Symptoms as Signals, Discomfort as Doorway

Disclaimer; certain conditions require medications, talk to a doctor about your options.

Symptoms are uncomfortable by nature, designed to make us pay attention. They are signals from an intelligent, self-sensing, self-healing body and learning to listen can help us truly heal and perform better than ever.

Let’s say you eat a berry that causes you to vomit. Rather than learn not to pick that kind again, the Western approach tends to treat symptoms as problems to be fixed or talked through. If we could, we would create a pill that makes us able to eat the berry without vomiting rather than live without something we feel entitled to enjoy, or we would go to talk therapy to understand what it is about our past that makes us unable to enjoy the berry. In the end, the fruit is still toxic, and we should probably pick something else.

Learning to trust that those symptoms are signals helps us detect problems earlier, heal the root cause of illness and trauma, and make leaps in our performance. If we suppress these internal messages, we can exacerbate underlying problems and narrow our options over time. 


Medicating Our Way Out

Anxiety is a natural response to stress. This deep psycho-emotional mechanism is a signal that our stress response is firing and should be listened to. The medications prescribed for anxiety can keep us from flipping our lid, but don’t teach us the skill of calming ourselves down. 

Medication can fail, cause side effects, and dull our senses. We start to miss important cues and can’t feel the edge until we’re right on it. When we use the voluntary breath to calm anxiety, we gain situational awareness and agency over our bodies. 

Breath research shows voluntary breath to be our most effective intrinsic tool to master the nervous system. With breath, we rewire our brains to better assess the needs creating the symptom, and solve problems creatively. With practice, we become in tune with our bodies to know where we are on a spectrum of arousal, gaining abilities to navigate our state before anxiety can grip us.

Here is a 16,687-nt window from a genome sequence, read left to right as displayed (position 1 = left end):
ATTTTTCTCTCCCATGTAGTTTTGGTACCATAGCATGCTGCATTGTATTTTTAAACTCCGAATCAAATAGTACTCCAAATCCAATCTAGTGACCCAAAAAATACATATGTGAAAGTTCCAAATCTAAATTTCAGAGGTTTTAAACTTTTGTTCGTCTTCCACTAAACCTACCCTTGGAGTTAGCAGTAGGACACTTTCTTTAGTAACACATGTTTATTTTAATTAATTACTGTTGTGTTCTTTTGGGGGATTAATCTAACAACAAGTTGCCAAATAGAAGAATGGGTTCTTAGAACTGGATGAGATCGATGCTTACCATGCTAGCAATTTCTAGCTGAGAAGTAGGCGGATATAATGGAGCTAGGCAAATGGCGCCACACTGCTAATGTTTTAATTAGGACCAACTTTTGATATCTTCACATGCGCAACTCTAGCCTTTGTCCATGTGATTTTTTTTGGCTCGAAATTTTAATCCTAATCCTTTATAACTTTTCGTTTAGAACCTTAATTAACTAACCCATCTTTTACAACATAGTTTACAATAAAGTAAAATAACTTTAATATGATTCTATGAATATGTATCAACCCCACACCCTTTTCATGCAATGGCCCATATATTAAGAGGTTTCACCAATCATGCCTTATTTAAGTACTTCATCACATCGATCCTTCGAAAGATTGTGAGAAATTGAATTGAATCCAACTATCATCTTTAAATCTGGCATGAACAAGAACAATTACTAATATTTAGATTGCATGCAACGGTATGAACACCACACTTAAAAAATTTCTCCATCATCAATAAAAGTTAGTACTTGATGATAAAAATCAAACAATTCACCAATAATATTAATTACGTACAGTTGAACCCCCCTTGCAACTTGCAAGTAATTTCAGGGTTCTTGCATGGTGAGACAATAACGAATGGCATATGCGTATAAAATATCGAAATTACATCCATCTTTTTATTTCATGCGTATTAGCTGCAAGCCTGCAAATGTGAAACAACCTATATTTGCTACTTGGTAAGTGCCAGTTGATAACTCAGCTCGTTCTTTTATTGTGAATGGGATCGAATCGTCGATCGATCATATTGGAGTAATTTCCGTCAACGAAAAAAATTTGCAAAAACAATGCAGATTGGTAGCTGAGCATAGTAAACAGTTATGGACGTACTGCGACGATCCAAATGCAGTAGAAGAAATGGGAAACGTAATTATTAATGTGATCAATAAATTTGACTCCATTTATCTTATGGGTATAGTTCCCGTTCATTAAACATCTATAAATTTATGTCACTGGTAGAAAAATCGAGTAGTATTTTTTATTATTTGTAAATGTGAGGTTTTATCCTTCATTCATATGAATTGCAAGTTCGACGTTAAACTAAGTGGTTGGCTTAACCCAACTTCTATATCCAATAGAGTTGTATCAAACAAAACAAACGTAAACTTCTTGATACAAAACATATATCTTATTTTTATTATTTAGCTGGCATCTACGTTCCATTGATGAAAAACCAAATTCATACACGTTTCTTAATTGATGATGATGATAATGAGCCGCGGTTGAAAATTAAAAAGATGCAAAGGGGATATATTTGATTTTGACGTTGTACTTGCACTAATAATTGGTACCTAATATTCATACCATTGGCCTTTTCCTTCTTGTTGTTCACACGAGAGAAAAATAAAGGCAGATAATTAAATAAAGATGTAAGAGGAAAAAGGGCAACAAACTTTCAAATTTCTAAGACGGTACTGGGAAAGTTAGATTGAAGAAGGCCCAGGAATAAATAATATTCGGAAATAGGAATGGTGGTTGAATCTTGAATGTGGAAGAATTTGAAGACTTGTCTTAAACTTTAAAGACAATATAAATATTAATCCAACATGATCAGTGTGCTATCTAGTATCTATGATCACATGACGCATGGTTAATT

Our collective anxiety is stemming from issues we can solve if we regulate through it. Imagine what we can do if we face these problems as self-regulated masters of our bodies? We can be calm, smart, creative, active participants in changing our healthcare, policing practices, and economic options. But not if we’re numbing and narrowing options in reactivity to it all. 


Talk Therapy

Psychology is great for excavating material from the past and understanding things about ourselves and the world. Talk therapy alone, however, can leave us stuck in the story, justifying our discomfort. We analyze ourselves for having symptoms and miss the process of healing in the body, where the symptoms live. 

The body holds our memories of suffering and can be an uncomfortable place. When traumatic memories surface, the body recalls how it survived and goes into fight, flight, or freeze reactions. The past is suddenly present. This makes associated places, smells, and situations difficult to move through in daily life. When the survival mechanisms start their process, we tend to stay reactive and run from the body to the mind to talk about it. We’ve practiced rationalizing the pain. That’s the moment to stop fondling the analysis and breathe into the body’s reactions. We can participate with physiology through breath and embodied practices to regulate state. This trains the body to restore resources when activated by the trauma. Instead of repeated reactivation and self-judgment, we carve empowered associations with the triggers. 

Getting the brain reconnected to the body in this way allows us to learn from experiences without feeling victimized by them. We can bring in the mind’s analysis once we’ve resolved the physiology in the moment. Through this approach, we shift from asking ‘why did this happen to me’ to ‘how did this happen for me?’


Trusting the Signals

Rather than dull the symptoms, sensitivity should be the goal. The more we can engage with our internal cues, the more we can fine-tune the instrument of the body. Rather than a numbing dependency, the side effects of sensitive responsiveness to signals are presence, learning, and adaptation. With practice, you create lifestyle changes to meet your unique needs. You build confidence and trust in the body that helps widen your tolerance to stress.

We are self-sensing and have bodies that heal, minds that recover. Healing requires active participation with techniques that guide us into the body, not away from it. The moment a symptom disrupts life, we can breathe. Take ownership of the body and agency over options. Pain is not the same as suffering, and the messages inside the pain can guide us toward actions that will help us feel better and optimize our lives. 




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